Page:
No, Cinderella Castle at Disney World in Florida did not burn down

By: Azra Ali
March 6 2024

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No, Cinderella Castle at Disney World in Florida did not burn down

Screenshots of the viral posts.(Source: Facebook/Modified by Logically Facts)


The Verdict False

The claim originates from Mouse Trap News, a self-described satirical website that publishes fictional stories about Disney parks.

Claim ID f7a4decf

What is the claim?

A video compilation claiming that Cinderella Castle at Walt Disney World in Florida burned down on February 24, 2024, has been circulating on Facebook. The video shows smoke around a castle-like structure, followed by images of a castle engulfed in flames, and a clip where the castle is obscured. A voiceover in the video says, ”Breaking news, Cinderella's castle burned to the ground yesterday. The castle caught fire early in the morning and sent smoke pouring throughout the Magic Kingdom.” The voiceover then details firefighting efforts and how the castle burnt down.

A social media user shared the viral video on Facebook on February 25, 2024, with the caption, “Disney’s Cinderella Castle Burns Down.” An archived version of the post can be accessed here. Archives of similar posts can be found here and here.

Screenshots of the viral posts.(Source: Facebook/Modified by Logically Facts)

However, we found that the viral claim originates from a satirical website.

How did we verify this? 

Upon investigation, we discovered that the claim originated from a satirical website. A thorough search for credible reports on a fire at Cinderella Castle yielded no evidence of such an incident, which would have attracted widespread media coverage.

Further scrutiny revealed the source of the claim: published an article titled “BREAKING: Cinderella Castle Burns To The Ground” on February 24, 2024. The article humorously suggested Disney orchestrated the fire to replace the castle but concluded by admitting the story was entirely fictional. Mouse Trap News's 'About' page openly describes the site as a hub for satire and parody, emphasizing that its content is fictional.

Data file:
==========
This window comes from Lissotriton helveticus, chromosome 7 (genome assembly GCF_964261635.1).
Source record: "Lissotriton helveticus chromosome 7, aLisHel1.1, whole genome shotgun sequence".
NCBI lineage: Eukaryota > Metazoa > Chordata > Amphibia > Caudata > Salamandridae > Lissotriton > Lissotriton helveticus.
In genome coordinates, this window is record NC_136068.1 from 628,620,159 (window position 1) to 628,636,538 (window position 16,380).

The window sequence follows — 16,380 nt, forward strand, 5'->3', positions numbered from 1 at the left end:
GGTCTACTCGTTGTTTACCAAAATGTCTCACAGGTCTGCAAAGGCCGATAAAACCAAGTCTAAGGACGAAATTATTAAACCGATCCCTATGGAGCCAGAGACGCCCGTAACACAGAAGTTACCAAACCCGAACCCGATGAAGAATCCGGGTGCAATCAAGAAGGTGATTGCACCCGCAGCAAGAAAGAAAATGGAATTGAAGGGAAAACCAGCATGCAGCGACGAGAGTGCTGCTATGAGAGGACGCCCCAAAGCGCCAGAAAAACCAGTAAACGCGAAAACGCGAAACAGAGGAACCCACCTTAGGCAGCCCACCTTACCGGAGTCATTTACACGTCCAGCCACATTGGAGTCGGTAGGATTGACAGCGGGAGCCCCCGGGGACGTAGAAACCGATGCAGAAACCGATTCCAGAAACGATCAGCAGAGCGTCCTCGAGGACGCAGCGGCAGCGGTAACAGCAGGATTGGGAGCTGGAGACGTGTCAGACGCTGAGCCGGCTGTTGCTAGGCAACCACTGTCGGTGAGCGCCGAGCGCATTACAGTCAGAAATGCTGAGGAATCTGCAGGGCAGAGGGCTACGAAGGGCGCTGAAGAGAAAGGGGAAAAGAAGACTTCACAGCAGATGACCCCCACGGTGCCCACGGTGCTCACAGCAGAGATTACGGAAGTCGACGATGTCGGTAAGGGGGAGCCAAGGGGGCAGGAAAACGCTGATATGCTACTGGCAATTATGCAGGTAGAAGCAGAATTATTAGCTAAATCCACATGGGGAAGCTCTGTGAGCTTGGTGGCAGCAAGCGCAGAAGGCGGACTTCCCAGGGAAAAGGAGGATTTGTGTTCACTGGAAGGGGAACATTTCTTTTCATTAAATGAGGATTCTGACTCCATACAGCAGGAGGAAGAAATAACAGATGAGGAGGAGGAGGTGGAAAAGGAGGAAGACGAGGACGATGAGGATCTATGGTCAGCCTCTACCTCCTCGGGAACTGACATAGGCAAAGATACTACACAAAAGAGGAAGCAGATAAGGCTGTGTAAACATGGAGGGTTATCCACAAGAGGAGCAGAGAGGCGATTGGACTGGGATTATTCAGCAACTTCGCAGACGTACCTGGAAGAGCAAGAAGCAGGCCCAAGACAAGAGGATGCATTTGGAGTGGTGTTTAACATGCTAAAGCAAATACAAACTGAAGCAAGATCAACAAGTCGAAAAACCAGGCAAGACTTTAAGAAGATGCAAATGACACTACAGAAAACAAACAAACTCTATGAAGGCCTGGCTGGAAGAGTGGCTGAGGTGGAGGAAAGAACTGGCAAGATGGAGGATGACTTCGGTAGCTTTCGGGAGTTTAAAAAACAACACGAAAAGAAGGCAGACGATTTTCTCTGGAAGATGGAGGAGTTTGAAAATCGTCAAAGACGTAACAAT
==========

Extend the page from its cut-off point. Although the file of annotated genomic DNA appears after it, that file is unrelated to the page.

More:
Old videos shared as castle 'burning down' 

We discovered that the compilation video depicting a fire at the castle includes both old footage and images that appear to be artificially generated.

The video segment from 0:00 to 0:03, seemingly showing smoke and fumes around the castle, was uploaded to TikTok by a verified account named 'sachaofficialmusic' on February 8, 2023. Sacha, a Canadian singer, captured this footage, which likely depicts a fireworks display at the castle. This event is a regular occurrence known for its impressive pyrotechnics, as confirmed by Walt Disney World.

The video was uploaded by the singer on TikTok (Source: TikTok/Screenshot )

We have contacted Sacha for further details about the video. However, it's important to note that the footage could showcase a fireworks display at Cinderella Castle, aligning with Walt Disney World's official website description. The site mentions that Cinderella Castle frequently hosts "astounding fireworks extravaganzas," featuring lights, lasers, and special effects.

The segment from 0:18 to 0:21, where the castle appears 'invisible,' was uploaded to TikTok by an account named 'thewessicaway' on November 20, 2024. According to the video's description on TikTok, the Cinderella Castle was obscured by heavy fog that morning. To verify this, we investigated incidents of fog at Disney World and found a report from the Australian news website, dated November 21, 2023. The report included a video on fog in Florida, showing the same visuals at the 0:30 timestamp as those in the viral video, thus indicating that an unrelated, old video was used to portray 'smoke' at the theme park.

Further, we located videos from Disney World post the alleged fire incident, showing the Cinderella Castle unaffected. US-based vloggers Jenna and Josh broadcasted their visit to Magic Kingdom and Walt Disney World live on their YouTube channel, 'ResortTV1,' on February 25, 2024. The castle is visible at the 3:23:07 timestamp in their video.

We have also contacted Walt Disney World, and this article will be updated if and when we get a response.

The verdict

The viral video purporting that Walt Disney World's Cinderella Castle was destroyed by fire originated from a parody and satirical website known as Mouse Trap News. This website explicitly states that its published articles are "neither true, real, nor accurate." Consequently, we have marked the claim as false.

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Global Fact-Checks Completed

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